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Hong Kong’s ‘COVID Zero’ policy posing threat to its supply chains

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Global economies, big and small, are struggling to keep up with their revival trajectories as cases are rising amid the recent Omicron outbreak. Among those who have imposed international travel edgings, Hong Kong is struggling with its goods’ movement. As the city tightens its COVID protocols in order to maintain the ‘COVID Zero’ policy, there have been numerous predictions around the expected rise in commodity prices and the threat of a supply chain on the brink of crashing. Their social distancing policies have rendered bars, gyms & cinemas shut, and the retail & restaurant business are facing the risk of missing out on the peak spending window as the Chinese holiday season approaches. On the other hand, hundreds of flights – both cargo and passenger – have been cancelled, causing unprecedented inflation and delay in deliveries. Cargo capacities have been touted to fall below one-fifth of the pre-pandemic levels and logistics costs are being foreseen to rise by 40% in the upcoming weeks.

Though Hong Kong has recorded only a dozen cases of the Omicron variant, the officials are trying to avoid a surge as the vaccination rate is among one of the lowest in developed economies. The quarantine exceptions being previously given to the air crew have been dispensed with and due to lack of manpower, Cathay Pacific Airways Ltd. (the city’s most connected airline) will be operating only about 20% of its pre-pandemic capacity. Incoming flights from the United States, United Kingdom and Australia have also been banned.

Those two separate blows are creating a severe shortage of freight space.

~ Gary Lau, Chairman of the Hong Kong Association of Freight Forwarding & Logistics

Hong Kong is heavily dependent on the imports it makes for basic staples as well as premium food items and suppliers in the city are looking at the face of shortages of everything from eggplants to lobsters and even flowers for the Chinese holiday season. Businesses had increased orders and had them arranged to be delivered by air in November last year, in order to be well ahead of the holiday season. As a result, a major slice of their supply is dependent on air freight and they fear running out of goods to be sold to the customers.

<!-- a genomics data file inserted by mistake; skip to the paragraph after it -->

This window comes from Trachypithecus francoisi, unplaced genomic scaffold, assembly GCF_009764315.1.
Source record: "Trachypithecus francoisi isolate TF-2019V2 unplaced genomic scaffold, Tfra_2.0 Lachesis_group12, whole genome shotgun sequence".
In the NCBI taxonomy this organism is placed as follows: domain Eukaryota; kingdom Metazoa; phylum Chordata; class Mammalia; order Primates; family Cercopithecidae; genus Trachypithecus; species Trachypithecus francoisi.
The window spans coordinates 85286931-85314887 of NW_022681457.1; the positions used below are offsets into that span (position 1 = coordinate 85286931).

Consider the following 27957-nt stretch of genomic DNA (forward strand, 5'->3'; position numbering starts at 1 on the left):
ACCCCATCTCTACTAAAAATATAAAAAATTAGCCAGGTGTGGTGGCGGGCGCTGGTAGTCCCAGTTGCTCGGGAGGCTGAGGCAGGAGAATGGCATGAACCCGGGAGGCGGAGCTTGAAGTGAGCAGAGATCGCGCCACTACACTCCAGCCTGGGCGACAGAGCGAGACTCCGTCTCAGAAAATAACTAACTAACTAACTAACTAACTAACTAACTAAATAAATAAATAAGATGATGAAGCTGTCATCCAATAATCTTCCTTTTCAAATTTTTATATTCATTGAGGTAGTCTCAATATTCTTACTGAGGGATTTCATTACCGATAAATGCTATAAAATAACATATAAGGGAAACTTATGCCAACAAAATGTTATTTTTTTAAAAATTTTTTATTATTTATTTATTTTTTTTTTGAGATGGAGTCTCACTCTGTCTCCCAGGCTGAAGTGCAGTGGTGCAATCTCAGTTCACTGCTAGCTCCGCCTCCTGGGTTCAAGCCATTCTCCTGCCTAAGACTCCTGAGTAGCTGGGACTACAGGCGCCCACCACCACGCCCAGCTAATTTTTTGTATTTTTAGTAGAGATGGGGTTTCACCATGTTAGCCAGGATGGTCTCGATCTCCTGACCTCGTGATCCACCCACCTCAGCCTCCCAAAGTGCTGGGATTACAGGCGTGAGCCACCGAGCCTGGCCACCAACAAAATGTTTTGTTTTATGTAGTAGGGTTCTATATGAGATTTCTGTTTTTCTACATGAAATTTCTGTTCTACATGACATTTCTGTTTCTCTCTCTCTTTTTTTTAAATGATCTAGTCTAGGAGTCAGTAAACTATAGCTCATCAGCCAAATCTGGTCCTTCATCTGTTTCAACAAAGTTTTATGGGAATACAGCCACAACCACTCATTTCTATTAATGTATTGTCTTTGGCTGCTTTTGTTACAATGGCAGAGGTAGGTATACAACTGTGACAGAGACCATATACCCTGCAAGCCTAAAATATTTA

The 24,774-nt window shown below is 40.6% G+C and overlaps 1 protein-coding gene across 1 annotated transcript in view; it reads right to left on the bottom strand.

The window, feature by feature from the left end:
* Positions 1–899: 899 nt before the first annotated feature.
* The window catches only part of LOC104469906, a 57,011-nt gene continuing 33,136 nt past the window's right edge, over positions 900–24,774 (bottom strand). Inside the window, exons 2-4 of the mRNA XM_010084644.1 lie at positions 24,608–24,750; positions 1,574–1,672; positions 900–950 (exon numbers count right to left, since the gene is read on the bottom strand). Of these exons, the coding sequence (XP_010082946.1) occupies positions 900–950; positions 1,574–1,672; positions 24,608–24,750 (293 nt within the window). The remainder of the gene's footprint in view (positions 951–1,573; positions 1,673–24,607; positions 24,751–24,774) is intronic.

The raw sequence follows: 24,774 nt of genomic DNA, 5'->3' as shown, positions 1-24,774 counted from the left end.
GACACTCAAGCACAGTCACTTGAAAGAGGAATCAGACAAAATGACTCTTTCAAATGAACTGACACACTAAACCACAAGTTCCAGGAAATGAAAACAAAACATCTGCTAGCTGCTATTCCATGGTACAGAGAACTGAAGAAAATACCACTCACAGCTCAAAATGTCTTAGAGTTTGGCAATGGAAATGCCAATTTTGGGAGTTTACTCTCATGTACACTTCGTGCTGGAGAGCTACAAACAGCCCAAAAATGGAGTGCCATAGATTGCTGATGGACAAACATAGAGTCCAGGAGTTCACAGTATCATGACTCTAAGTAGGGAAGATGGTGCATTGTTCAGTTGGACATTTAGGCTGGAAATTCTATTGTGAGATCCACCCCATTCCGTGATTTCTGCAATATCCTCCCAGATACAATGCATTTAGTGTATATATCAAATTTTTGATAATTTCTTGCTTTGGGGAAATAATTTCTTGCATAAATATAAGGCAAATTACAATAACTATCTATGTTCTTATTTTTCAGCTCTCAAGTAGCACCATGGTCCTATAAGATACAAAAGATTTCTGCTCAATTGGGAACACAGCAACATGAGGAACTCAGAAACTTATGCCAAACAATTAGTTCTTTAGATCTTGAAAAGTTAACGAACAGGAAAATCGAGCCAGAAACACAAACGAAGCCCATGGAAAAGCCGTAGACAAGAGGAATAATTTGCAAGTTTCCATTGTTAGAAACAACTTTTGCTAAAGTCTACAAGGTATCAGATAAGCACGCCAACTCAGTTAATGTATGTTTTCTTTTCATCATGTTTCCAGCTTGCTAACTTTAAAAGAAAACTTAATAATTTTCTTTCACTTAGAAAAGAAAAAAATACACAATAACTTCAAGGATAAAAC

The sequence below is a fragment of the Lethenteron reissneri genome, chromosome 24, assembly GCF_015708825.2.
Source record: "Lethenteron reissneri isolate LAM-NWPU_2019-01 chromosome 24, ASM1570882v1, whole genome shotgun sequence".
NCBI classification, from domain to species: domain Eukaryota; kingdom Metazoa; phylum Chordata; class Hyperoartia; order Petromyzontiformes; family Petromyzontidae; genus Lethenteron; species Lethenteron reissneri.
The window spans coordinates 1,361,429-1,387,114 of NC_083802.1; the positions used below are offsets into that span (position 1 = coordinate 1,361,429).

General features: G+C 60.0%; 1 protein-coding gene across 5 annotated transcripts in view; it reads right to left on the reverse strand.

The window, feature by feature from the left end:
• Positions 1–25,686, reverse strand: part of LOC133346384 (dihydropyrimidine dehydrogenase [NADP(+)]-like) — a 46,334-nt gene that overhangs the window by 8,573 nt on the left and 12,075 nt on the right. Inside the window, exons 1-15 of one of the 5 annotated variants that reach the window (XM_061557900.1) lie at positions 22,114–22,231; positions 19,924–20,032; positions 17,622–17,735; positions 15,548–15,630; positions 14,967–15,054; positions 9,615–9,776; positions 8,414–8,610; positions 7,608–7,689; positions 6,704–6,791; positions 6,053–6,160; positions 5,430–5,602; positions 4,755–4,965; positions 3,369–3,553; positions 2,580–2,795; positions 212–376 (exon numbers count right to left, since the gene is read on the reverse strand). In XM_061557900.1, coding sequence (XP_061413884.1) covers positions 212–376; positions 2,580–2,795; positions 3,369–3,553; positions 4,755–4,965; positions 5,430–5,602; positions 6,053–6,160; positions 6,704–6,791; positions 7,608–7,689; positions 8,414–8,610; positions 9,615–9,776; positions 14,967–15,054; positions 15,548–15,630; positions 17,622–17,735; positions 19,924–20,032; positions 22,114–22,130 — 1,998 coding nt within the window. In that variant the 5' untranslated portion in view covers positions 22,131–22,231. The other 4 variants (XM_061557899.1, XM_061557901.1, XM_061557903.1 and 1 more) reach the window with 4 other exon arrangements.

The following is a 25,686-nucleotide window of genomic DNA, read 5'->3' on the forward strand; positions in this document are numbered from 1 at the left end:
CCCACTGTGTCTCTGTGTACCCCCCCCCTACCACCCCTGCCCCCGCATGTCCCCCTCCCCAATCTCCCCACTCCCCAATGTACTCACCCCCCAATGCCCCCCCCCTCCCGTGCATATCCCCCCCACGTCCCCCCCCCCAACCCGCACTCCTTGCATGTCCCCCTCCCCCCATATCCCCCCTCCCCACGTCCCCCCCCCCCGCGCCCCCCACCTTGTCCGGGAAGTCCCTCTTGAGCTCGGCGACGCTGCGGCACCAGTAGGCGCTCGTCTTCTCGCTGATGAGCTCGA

Jacques Derreumaux, the co-founder of Cheese Club and WHAT’sIN, delivery services that offer French cheeses and fresh fruits and vegetables, said he has resorted to rerouting shipments through limited cargo flights now that passenger flights from France have been banned. Continued disruptions to air travel would “become very problematic for all importers” if prolonged, he said.

Travel restrictions will ultimately translate to a spike in retail prices, said Michael Li, the Vice Honorary Secretary of the Hong Kong Chinese Importers’ & Exporters’ Association. Li predicted longer delivery times and a possible rise in transport costs of about 30%.

There is expected inflation of 20% to 30% in the flower market as they are mostly imported, and the prices at traditional Japanese and Chinese restaurants are also expected to see a spike  – all coming down to the fact that most of the commodities used in these sectors are imported from US, UK, Australia and Netherlands. Adding on to the already unfavourable circumstances, experts fear that Hong Kong’s air logistics chain is collapsing.

Considering the vast amount of imports that the city of Hong Kong relies on, the logistics industry stakeholders have concerns that the ‘COVID Zero’ policy – prescribing complete isolation – is not sustainable for the city’s economy. According to them, as long as the government does not ease its pandemic control measures, the situation is not going to change, at least not in the short term.

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